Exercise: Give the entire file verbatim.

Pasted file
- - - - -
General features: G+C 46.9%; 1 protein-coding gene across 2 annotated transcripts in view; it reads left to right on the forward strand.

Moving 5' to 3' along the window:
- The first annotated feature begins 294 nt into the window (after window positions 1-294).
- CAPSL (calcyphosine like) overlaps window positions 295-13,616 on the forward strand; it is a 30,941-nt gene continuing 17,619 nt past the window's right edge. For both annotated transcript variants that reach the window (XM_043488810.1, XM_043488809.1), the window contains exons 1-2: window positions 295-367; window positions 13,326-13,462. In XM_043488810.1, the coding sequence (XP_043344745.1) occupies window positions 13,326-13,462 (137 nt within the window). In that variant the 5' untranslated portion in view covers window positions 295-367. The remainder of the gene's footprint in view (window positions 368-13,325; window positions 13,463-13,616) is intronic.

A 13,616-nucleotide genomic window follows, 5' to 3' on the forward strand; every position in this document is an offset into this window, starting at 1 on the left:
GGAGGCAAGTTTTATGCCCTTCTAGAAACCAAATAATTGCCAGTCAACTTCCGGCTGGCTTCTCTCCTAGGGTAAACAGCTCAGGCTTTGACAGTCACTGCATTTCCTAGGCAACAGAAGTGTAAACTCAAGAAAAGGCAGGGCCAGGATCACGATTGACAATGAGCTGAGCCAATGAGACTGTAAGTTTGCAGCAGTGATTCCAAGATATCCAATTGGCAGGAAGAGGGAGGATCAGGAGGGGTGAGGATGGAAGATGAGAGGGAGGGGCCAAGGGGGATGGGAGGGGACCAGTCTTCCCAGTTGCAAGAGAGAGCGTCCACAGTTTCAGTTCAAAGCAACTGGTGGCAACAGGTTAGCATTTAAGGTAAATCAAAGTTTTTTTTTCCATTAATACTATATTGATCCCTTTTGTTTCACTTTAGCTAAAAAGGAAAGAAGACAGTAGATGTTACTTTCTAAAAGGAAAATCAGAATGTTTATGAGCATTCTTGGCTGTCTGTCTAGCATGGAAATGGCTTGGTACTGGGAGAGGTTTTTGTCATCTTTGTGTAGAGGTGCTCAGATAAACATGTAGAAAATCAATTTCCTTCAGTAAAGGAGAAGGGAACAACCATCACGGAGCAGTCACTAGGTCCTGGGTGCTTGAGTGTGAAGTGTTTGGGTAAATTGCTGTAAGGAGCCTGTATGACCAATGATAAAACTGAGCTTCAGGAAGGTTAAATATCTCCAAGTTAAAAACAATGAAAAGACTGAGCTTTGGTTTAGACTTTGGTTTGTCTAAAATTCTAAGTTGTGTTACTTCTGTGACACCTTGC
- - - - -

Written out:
General features: G+C 46.9%; 1 protein-coding gene across 2 annotated transcripts in view; it reads left to right on the forward strand.

Moving 5' to 3' along the window:
- The first annotated feature begins 294 nt into the window (after window positions 1-294).
- CAPSL (calcyphosine like) overlaps window positions 295-13,616 on the forward strand; it is a 30,941-nt gene continuing 17,619 nt past the window's right edge. For both annotated transcript variants that reach the window (XM_043488810.1, XM_043488809.1), the window contains exons 1-2: window positions 295-367; window positions 13,326-13,462. In XM_043488810.1, the coding sequence (XP_043344745.1) occupies window positions 13,326-13,462 (137 nt within the window). In that variant the 5' untranslated portion in view covers window positions 295-367. The remainder of the gene's footprint in view (window positions 368-13,325; window positions 13,463-13,616) is intronic.

A 13,616-nucleotide genomic window follows, 5' to 3' on the forward strand; every position in this document is an offset into this window, starting at 1 on the left:
GGAGGCAAGTTTTATGCCCTTCTAGAAACCAAATAATTGCCAGTCAACTTCCGGCTGGCTTCTCTCCTAGGGTAAACAGCTCAGGCTTTGACAGTCACTGCATTTCCTAGGCAACAGAAGTGTAAACTCAAGAAAAGGCAGGGCCAGGATCACGATTGACAATGAGCTGAGCCAATGAGACTGTAAGTTTGCAGCAGTGATTCCAAGATATCCAATTGGCAGGAAGAGGGAGGATCAGGAGGGGTGAGGATGGAAGATGAGAGGGAGGGGCCAAGGGGGATGGGAGGGGACCAGTCTTCCCAGTTGCAAGAGAGAGCGTCCACAGTTTCAGTTCAAAGCAACTGGTGGCAACAGGTTAGCATTTAAGGTAAATCAAAGTTTTTTTTTCCATTAATACTATATTGATCCCTTTTGTTTCACTTTAGCTAAAAAGGAAAGAAGACAGTAGATGTTACTTTCTAAAAGGAAAATCAGAATGTTTATGAGCATTCTTGGCTGTCTGTCTAGCATGGAAATGGCTTGGTACTGGGAGAGGTTTTTGTCATCTTTGTGTAGAGGTGCTCAGATAAACATGTAGAAAATCAATTTCCTTCAGTAAAGGAGAAGGGAACAACCATCACGGAGCAGTCACTAGGTCCTGGGTGCTTGAGTGTGAAGTGTTTGGGTAAATTGCTGTAAGGAGCCTGTATGACCAATGATAAAACTGAGCTTCAGGAAGGTTAAATATCTCCAAGTTAAAAACAATGAAAAGACTGAGCTTTGGTTTAGACTTTGGTTTGTCTAAAATTCTAAGTTGTGTTACTTCTGTGACACCTTGC